Hands Off

I have a guideline I follow when I am line editing that may prove useful to you. I’ll call it my hands-off rule. I first read ahead. I might read the next chapter or maybe the next 50 pages. While I am reading, I’ll likely see numerous places where a wrong word is used, a sentence’s meaning is vague, and all sorts of other editing considerations. I feel frequent urges to stop and suggest an alternative. But I don’t. I keep reading onward, letting the momentary impulse drain away. The purpose of the review is to gather my overall impression of what the chapter or section contains.

I have not forgotten all those twinges, however. When I go back to where I left off and start editing, I see all of the places I wanted to correct. Yet the rewrite work dovetails better with the writing because I first have scanned the lie of the land ahead. If I were to edit as I read, I would resemble a gopher, digging up what is directly in front of me, attacking individual obstacles but not integrating my approach with the larger aims of what the author is trying to accomplish.

Now consider your own writing. When you are reviewing your story, what is really your motive behind the editing? If you are like many writers, a common reason is because you’re not in the right mood to write new work. You want to feel inspiration from what you’ve already created. Yet what happens when you have your pen ready at hand? You can always find words that can be improved. You find gaps in story logic and insert a bridge sentence. Pretty soon you find that, rather than reading a few chapters to sense where you want to go next, you’ve barely gotten beyond a few pages.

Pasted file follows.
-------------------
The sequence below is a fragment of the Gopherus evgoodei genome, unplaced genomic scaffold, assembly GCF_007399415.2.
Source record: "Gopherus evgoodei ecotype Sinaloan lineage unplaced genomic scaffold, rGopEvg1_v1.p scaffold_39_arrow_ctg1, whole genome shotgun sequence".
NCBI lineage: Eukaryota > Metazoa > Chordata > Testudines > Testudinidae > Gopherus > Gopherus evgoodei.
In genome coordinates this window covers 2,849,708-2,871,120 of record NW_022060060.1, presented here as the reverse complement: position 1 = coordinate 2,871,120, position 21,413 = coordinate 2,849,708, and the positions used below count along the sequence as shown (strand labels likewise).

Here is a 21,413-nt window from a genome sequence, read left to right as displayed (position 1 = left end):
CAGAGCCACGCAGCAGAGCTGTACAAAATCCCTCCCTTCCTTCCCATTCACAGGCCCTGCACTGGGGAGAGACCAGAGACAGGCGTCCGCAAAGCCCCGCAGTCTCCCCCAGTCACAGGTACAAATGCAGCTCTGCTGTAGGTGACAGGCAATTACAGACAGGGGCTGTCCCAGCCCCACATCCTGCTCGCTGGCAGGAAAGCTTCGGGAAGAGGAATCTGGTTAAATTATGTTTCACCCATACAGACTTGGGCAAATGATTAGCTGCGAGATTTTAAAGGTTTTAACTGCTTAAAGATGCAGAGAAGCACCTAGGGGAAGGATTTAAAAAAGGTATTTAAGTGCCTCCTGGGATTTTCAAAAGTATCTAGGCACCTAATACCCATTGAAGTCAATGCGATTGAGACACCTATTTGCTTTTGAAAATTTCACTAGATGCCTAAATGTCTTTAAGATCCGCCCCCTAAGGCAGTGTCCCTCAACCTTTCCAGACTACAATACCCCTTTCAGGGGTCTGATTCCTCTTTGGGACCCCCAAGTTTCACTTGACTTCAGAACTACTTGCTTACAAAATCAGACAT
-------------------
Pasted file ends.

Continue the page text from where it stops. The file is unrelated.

Now, let’s go to the next day. Lo and behold, upon a second review you find that most of the corrections you made the day before are terrible. What you wrote the first time around was much stronger. What have you done to yourself?

You need to employ the hands-off rule. You cannot make any corrections for X number of pages. None. You will keep reading, amid your growing neurotic misery that what you have written is terrible. And you know what? By the time you reach the end of the chapter, you may find yourself saying, “Hey, that’s not so bad, after all.” Now you’re ready to edit.

Exercise: If you simply cannot avoid your urges, then give in a little. If you see a word you have misspelled, go ahead and correct the spelling. If you see a comma you left out, make that correction. These are momentary pauses that do not interrupt the overall flow of your reading experience. But if the correction takes more than a few seconds? Hands off!

“I am irritated by my own writing. I am like a violinist whose ear is true, but whose fingers refuse to reproduce precisely the sound he hears within.”
—Gustave Flaubert

Copyright @2017, John Paine

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